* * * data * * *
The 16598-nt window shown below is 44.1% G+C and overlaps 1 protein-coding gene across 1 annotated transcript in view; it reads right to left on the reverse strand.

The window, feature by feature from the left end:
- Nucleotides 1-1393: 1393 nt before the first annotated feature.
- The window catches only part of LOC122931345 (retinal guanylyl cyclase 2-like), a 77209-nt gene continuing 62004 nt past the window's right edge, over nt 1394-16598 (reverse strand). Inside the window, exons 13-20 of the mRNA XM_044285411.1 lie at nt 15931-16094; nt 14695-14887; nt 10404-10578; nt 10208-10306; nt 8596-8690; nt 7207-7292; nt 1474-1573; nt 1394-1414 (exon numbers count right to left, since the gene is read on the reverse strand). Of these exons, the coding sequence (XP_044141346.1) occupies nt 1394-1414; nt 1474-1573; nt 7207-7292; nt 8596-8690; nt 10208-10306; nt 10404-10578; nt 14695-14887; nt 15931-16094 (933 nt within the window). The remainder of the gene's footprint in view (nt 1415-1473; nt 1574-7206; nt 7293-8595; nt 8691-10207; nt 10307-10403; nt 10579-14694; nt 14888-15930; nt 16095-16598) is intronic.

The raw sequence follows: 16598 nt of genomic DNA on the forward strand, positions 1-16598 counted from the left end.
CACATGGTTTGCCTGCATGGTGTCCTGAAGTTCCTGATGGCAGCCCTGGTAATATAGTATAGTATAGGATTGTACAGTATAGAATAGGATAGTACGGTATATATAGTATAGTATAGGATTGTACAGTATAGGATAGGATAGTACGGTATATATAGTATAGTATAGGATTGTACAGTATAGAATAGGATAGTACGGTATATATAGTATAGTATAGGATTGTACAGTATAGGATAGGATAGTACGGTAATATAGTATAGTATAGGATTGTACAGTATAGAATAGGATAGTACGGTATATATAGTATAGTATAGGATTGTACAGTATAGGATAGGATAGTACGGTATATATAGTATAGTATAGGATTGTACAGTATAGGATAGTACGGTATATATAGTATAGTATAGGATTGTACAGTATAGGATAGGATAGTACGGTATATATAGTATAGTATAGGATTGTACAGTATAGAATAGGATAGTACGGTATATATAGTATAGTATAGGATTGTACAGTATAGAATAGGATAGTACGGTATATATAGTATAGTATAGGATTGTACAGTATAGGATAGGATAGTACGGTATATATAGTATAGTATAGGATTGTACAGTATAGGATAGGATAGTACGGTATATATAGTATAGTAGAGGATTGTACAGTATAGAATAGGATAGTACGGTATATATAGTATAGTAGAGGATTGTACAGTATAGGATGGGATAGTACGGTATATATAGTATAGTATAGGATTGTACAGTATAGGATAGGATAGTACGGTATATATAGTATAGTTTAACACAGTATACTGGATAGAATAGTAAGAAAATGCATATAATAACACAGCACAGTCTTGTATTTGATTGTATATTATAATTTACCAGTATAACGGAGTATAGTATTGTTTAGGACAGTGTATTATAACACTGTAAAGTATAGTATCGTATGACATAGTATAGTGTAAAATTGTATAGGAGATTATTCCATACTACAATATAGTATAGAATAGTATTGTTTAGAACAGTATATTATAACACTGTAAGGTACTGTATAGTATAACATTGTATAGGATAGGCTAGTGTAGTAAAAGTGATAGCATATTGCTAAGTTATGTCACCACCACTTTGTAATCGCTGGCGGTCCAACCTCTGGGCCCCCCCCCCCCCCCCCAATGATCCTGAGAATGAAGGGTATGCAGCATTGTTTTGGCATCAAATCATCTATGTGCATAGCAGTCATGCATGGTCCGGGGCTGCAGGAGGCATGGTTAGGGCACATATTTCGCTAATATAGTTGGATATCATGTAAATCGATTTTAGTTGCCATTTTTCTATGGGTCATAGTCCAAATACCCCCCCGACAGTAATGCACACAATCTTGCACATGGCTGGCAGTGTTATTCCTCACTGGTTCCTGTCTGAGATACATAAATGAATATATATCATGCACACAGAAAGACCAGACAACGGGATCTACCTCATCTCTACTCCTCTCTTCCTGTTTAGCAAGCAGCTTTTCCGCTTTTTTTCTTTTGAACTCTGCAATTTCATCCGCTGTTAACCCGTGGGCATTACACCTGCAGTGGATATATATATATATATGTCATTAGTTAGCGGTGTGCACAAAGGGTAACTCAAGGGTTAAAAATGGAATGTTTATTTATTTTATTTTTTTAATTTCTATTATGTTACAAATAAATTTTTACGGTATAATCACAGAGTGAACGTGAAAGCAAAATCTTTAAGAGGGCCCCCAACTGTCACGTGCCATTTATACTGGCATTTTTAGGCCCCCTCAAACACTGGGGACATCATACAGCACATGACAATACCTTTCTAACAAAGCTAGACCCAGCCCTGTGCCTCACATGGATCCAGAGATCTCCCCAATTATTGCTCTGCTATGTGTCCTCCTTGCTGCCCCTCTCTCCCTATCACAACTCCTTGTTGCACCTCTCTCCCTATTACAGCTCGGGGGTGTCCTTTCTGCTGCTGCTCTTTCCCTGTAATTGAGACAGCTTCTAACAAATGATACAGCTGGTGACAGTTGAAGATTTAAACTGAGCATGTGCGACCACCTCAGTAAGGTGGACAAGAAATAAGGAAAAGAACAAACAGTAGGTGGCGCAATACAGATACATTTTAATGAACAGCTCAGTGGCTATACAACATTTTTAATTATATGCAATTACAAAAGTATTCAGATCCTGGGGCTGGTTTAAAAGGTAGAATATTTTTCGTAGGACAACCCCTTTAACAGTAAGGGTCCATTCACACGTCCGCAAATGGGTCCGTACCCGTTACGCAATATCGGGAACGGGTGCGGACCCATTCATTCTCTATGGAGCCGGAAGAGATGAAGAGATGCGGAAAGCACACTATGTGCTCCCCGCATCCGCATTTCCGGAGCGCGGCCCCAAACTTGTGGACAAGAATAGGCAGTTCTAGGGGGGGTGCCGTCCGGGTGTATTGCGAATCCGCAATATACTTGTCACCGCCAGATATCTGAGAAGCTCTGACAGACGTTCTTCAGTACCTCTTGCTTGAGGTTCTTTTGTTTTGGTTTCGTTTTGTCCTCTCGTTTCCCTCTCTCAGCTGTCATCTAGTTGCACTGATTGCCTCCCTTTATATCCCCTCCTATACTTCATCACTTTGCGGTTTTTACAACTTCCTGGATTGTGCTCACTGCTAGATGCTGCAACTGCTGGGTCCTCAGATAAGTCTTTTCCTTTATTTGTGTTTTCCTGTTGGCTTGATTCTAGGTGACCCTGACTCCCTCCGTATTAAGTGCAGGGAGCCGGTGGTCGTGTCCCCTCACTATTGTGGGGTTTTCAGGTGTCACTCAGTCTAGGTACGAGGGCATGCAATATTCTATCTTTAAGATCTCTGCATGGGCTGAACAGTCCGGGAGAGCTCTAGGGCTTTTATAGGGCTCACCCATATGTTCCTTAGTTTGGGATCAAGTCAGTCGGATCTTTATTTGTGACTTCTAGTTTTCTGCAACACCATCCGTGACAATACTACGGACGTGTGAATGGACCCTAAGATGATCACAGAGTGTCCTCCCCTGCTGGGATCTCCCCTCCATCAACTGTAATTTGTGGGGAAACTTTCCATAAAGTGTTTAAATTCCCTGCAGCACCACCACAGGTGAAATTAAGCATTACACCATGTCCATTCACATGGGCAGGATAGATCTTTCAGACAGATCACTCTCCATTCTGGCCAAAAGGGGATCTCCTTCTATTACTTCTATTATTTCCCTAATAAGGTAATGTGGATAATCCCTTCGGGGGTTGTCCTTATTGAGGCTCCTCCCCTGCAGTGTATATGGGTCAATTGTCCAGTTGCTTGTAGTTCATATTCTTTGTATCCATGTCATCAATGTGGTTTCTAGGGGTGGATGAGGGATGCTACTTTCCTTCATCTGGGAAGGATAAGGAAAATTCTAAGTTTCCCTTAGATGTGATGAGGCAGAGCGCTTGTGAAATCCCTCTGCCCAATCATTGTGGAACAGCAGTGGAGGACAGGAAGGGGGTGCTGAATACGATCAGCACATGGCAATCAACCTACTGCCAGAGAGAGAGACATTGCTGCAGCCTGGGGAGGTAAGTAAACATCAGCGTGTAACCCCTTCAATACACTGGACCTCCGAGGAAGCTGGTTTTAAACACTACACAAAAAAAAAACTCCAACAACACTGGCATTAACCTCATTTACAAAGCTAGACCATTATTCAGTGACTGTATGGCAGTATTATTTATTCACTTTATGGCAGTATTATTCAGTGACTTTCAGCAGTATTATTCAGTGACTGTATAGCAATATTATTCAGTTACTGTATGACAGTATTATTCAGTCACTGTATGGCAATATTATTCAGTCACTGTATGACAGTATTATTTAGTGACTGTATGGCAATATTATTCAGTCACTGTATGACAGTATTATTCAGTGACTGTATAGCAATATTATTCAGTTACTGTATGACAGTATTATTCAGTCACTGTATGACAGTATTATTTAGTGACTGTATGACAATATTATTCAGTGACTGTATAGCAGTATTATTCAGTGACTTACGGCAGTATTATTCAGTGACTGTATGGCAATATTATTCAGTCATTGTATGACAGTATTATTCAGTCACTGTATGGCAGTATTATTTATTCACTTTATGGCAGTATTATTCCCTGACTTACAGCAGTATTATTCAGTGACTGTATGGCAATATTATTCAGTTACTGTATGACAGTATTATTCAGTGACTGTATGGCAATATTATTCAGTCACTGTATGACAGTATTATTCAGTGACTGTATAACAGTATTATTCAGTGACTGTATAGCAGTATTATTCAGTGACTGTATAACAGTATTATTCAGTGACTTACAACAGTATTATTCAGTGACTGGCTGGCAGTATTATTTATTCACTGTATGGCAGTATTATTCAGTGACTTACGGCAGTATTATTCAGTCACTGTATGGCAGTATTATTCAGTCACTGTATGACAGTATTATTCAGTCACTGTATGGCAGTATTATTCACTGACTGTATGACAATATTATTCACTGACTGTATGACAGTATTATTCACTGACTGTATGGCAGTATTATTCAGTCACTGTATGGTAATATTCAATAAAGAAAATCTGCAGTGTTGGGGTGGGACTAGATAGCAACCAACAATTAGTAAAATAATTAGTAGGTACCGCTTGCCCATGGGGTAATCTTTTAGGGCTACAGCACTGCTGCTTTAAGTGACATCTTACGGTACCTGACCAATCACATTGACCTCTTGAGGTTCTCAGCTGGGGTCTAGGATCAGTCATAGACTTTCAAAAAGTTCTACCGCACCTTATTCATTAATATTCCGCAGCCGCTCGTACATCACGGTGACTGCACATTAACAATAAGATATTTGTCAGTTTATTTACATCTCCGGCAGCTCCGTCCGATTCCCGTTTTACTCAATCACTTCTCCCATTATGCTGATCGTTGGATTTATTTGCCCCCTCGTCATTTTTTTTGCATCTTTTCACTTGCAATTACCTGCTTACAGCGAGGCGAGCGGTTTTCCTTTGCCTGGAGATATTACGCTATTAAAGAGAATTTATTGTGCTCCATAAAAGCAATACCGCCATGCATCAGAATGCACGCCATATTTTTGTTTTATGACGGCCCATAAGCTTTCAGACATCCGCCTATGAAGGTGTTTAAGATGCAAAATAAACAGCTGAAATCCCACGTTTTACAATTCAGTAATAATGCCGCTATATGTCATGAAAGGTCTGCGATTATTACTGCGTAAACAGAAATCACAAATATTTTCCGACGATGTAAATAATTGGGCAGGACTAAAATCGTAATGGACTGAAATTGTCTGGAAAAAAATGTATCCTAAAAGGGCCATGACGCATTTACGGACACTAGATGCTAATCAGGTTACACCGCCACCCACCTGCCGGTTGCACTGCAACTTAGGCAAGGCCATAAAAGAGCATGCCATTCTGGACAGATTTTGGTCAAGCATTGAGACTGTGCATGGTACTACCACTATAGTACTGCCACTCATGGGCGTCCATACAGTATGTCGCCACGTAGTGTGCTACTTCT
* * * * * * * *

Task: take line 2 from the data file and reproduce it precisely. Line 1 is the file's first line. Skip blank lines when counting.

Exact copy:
The window, feature by feature from the left end: